In A Nutshell
In the late 1800s, questionable application of evolutionary theory convinced women they were “evolving” out of breastfeeding. Bottle feeding was seen as a more civilized, modern alternative. Unfortunately, the cow’s milk substituted for breast milk was rarely pasteurized and of such poor quality it led to a horrific increase in infant mortality in the United States.
The Whole Bushel
Breastfeeding had a number of things working against it in the Victorian-era United States. Sigmund Freud’s theory held that infants suckling at their mothers’ teats were exhibiting incestuous desires. In response to both Freud’s theory and “evolution,” Victorian mothers substituted bottle-feeding for the breast.
Forward-thinking mothers believed bottle feeding to be the future of child rearing. They also assumed recently invented “scientific” baby formulas and “treated” cow’s milk represented a healthier alternative to simple breast milk. They were wrong. The cow’s milk from which most infant formulas were derived was typically unpasteurized. The milk that mothers fed their children was frequently spoiled and riddled with bacteria.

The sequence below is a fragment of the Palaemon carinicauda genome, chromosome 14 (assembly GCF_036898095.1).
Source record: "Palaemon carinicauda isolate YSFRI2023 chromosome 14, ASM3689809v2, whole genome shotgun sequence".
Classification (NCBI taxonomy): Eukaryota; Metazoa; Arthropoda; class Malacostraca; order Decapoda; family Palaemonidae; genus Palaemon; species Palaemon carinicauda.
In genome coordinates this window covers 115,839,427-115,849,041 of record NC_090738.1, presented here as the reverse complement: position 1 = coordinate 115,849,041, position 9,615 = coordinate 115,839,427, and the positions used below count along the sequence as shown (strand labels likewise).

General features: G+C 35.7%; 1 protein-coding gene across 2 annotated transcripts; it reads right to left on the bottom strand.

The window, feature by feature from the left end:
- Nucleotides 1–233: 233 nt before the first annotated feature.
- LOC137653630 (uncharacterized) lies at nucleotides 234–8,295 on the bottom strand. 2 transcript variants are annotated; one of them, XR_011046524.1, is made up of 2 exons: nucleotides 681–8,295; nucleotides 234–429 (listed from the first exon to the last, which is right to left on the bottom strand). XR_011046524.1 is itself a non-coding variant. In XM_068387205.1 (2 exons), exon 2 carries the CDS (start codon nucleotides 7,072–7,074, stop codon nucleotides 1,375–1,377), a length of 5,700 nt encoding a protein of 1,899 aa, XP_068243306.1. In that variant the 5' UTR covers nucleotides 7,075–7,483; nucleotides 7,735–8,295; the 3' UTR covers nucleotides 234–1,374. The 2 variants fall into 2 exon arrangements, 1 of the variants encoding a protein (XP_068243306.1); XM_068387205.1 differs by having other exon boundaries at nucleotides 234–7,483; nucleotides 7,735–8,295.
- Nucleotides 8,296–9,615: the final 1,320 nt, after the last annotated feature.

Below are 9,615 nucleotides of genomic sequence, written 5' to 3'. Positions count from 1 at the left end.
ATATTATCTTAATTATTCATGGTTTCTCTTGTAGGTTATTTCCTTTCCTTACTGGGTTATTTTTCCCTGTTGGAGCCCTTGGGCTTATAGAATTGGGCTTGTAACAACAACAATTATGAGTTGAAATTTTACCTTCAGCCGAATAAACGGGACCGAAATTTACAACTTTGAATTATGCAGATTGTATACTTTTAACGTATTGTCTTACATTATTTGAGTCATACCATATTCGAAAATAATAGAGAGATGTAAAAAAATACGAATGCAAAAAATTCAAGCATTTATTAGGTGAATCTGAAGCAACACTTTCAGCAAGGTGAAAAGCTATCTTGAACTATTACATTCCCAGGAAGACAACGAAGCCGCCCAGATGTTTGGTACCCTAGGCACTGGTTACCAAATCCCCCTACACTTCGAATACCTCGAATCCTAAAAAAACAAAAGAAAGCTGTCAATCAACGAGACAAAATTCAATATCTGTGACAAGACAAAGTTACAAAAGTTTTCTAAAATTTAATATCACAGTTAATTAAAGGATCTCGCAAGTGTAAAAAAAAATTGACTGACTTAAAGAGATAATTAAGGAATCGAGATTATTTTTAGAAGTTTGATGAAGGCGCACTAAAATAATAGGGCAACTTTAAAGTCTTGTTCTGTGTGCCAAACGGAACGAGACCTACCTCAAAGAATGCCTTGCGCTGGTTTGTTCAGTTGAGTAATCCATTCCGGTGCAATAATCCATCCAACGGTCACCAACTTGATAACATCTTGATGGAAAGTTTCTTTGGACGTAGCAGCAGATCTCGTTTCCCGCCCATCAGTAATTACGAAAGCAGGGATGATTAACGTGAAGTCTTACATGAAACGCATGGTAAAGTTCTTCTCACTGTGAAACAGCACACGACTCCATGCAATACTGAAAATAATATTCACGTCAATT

During the 1890s in Chicago, Illinois, one study found 15 “hand-fed” babies were dying for each breast-fed infant. The medical community responded with one of the most aggressive public health campaigns in history. In Minneapolis, for example, the Breast Feeding Investigation Bureau of the Department of Pediatrics of the University of Minnesota was formed to assist every new mother in the area with any lactation-related issues. Posters and literature touting the benefits of breastfeeding became de rigueur across American cities. While breastfeeding never reached the levels physicians hoped for, they were able to make enormous, corrective strides to reduce infant mortality rates in the US and spurred on a successful campaign for pasteurized cow’s milk.